9 Smart Practices of Savvy Grantmakers

Maybe you’ve been around your foundation for a while and you’ve mastered the basics — the essentials you need to create a solid grantmaking strategy and process. How do you take your work and your effectiveness to the next level?

It’s one thing to be competent; it’s another to go beyond the basics and really hone your craft. Here are nine smart grantmaking practices that will help you do just that:

Practice #1: Organize your work around your values.

It used to be that when I heard people talk about organizational values I would roll my eyes. “Organizational values” seemed like words on a plaque or a website that were so universal they meant nothing. Then I learned that if a foundation is very clear about its values, and works to operationalize them, it can have a huge impact.

For example, one foundation regularly surveyed its grantees to assess their perceptions of the foundation. One year it was surprised to find that grantees rated their relationship with the foundation much lower than in previous years. The foundation asked me to help them find out why. I spoke with other foundations whose grantees said their relationships were overwhelmingly positive and the answer became obvious: all of those funders had a core value of building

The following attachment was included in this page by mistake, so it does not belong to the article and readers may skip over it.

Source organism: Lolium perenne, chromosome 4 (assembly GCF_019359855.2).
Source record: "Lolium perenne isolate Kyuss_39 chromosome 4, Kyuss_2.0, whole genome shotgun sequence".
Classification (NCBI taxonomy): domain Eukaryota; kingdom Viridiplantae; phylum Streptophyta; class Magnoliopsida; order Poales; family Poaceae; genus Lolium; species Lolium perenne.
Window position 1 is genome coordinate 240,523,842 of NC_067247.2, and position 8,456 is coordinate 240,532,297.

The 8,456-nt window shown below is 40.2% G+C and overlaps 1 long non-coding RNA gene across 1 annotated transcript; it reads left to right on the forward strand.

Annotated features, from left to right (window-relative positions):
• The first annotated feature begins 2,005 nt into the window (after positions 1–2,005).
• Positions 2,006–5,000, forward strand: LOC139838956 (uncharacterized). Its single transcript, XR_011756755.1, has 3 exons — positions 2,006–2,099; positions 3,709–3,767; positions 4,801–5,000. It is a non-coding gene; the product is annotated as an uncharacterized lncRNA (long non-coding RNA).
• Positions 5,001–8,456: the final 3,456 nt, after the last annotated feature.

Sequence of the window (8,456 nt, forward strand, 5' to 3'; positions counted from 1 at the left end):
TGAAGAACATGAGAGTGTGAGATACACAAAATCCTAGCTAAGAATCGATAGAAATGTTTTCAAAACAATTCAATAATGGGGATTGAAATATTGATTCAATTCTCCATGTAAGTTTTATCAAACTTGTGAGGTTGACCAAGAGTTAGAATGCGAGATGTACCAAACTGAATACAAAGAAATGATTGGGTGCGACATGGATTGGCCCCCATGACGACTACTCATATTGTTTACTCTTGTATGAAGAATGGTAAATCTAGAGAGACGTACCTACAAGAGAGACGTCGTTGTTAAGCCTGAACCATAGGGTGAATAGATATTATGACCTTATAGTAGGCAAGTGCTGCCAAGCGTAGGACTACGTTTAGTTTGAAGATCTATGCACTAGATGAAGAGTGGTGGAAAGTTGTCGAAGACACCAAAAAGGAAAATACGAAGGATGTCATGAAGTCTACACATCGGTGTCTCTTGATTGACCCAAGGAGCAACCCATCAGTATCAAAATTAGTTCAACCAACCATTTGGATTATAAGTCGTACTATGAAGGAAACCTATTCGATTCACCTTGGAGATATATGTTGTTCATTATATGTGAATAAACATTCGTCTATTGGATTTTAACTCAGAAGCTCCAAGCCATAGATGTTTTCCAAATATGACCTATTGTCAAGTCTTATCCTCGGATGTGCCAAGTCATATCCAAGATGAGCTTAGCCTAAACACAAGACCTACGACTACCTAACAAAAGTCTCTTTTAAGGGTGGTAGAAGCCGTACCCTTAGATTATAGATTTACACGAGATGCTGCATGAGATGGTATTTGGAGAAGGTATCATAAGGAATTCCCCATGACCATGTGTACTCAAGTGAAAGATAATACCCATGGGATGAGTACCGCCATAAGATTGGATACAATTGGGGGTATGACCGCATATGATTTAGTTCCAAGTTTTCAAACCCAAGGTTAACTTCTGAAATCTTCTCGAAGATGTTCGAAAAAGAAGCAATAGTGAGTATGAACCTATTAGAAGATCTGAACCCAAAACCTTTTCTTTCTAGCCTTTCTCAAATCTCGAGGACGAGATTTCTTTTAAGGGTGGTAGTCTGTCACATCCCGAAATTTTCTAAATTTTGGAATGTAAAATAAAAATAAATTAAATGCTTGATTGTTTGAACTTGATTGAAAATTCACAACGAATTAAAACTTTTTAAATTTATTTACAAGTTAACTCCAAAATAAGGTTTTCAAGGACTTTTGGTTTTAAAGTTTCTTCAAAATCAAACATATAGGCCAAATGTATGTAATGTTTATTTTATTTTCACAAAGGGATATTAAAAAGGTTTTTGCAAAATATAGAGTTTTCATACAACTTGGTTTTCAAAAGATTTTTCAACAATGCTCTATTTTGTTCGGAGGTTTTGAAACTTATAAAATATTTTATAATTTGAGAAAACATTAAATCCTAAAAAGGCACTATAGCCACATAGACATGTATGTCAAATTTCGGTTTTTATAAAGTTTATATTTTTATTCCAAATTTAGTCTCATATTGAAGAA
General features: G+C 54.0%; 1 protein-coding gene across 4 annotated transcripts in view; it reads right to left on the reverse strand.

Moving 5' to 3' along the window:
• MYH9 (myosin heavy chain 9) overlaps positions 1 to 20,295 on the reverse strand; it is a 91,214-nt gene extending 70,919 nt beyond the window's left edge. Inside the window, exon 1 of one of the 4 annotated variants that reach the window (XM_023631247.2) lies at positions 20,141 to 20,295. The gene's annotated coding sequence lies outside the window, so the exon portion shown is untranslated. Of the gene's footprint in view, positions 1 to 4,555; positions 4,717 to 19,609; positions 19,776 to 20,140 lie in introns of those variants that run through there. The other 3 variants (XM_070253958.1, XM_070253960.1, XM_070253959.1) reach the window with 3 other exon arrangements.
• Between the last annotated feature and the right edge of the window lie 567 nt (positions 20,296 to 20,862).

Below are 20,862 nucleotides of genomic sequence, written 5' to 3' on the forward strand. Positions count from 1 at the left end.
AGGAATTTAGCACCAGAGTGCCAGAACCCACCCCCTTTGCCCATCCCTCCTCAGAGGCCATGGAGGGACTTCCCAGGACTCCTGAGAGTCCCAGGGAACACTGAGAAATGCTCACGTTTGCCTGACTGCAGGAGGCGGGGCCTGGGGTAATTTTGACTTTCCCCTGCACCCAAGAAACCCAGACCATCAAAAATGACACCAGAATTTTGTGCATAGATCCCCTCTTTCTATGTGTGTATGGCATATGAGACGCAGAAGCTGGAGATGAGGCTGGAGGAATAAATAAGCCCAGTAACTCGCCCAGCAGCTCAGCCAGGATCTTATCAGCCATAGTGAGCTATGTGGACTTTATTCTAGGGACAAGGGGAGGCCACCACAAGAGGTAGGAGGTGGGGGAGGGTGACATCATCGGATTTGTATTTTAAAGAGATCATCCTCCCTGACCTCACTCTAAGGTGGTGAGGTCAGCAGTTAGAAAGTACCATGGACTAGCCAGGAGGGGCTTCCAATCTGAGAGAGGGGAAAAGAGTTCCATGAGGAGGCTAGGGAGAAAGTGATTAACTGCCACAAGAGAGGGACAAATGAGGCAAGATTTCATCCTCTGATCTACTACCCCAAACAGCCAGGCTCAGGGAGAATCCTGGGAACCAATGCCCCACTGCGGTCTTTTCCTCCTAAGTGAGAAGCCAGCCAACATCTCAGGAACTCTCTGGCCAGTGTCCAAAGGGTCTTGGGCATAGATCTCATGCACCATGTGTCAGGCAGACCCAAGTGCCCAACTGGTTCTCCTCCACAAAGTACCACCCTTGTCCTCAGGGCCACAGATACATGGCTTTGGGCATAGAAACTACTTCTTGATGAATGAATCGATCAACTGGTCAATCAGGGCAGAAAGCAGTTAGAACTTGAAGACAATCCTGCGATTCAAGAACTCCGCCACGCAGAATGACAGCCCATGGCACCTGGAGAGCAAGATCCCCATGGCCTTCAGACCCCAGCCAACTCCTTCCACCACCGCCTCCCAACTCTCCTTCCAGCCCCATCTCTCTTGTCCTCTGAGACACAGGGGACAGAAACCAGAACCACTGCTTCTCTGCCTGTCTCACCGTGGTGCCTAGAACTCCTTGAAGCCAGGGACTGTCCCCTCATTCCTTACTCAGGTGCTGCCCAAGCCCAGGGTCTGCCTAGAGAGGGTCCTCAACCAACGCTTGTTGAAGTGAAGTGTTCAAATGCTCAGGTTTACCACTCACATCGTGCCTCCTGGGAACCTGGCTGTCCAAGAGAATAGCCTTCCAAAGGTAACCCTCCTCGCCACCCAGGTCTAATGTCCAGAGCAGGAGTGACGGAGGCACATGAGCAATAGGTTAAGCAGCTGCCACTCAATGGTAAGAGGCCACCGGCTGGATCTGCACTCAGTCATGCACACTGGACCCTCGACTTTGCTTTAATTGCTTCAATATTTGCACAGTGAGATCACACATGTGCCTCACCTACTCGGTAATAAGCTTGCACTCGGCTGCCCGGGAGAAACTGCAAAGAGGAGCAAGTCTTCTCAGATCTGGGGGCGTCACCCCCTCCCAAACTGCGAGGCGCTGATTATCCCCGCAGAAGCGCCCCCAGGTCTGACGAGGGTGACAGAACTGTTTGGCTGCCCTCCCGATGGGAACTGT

strong relationships with grantees. They made this part of everything they did: how staff allocated their time, staff performance reviews, application and reporting processes that were not burdensome, etc. When making decisions they asked themselves, ”Are we doing this because it would be easier on grantees or easier on us?” If the latter, they wouldn’t do it.

Another client was the new CEO of a health foundation. When she started she was delighted to see that words like “evaluation,” “learning,” “transparency” and “results” were written everywhere in the foundation: in its values and guiding principals, in strategic planning documents and logic models. So she was surprised to discover that a learning culture did not exist in the foundation. There was no internal system, process or capacity to assess progress. The foundation was not living its values of openly learning and evaluating to improve results.